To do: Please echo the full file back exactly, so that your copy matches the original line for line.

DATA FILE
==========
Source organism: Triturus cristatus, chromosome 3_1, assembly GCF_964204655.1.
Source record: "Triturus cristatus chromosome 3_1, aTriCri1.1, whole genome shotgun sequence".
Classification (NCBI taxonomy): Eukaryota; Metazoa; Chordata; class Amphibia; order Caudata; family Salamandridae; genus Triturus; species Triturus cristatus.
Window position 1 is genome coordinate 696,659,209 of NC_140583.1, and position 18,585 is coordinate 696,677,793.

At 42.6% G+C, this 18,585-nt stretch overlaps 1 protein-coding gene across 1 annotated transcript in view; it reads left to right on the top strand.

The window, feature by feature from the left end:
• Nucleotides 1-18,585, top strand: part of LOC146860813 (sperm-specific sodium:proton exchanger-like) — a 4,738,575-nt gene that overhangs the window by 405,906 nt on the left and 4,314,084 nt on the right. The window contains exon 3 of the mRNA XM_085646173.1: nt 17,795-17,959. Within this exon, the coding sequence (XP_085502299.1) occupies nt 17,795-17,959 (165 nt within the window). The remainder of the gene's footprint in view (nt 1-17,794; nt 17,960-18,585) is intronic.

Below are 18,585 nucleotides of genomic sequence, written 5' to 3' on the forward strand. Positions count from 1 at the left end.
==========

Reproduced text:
Source organism: Triturus cristatus, chromosome 3_1, assembly GCF_964204655.1.
Source record: "Triturus cristatus chromosome 3_1, aTriCri1.1, whole genome shotgun sequence".
Classification (NCBI taxonomy): Eukaryota; Metazoa; Chordata; class Amphibia; order Caudata; family Salamandridae; genus Triturus; species Triturus cristatus.
Window position 1 is genome coordinate 696,659,209 of NC_140583.1, and position 18,585 is coordinate 696,677,793.

At 42.6% G+C, this 18,585-nt stretch overlaps 1 protein-coding gene across 1 annotated transcript in view; it reads left to right on the top strand.

The window, feature by feature from the left end:
• Nucleotides 1-18,585, top strand: part of LOC146860813 (sperm-specific sodium:proton exchanger-like) — a 4,738,575-nt gene that overhangs the window by 405,906 nt on the left and 4,314,084 nt on the right. The window contains exon 3 of the mRNA XM_085646173.1: nt 17,795-17,959. Within this exon, the coding sequence (XP_085502299.1) occupies nt 17,795-17,959 (165 nt within the window). The remainder of the gene's footprint in view (nt 1-17,794; nt 17,960-18,585) is intronic.

Below are 18,585 nucleotides of genomic sequence, written 5' to 3' on the forward strand. Positions count from 1 at the left end.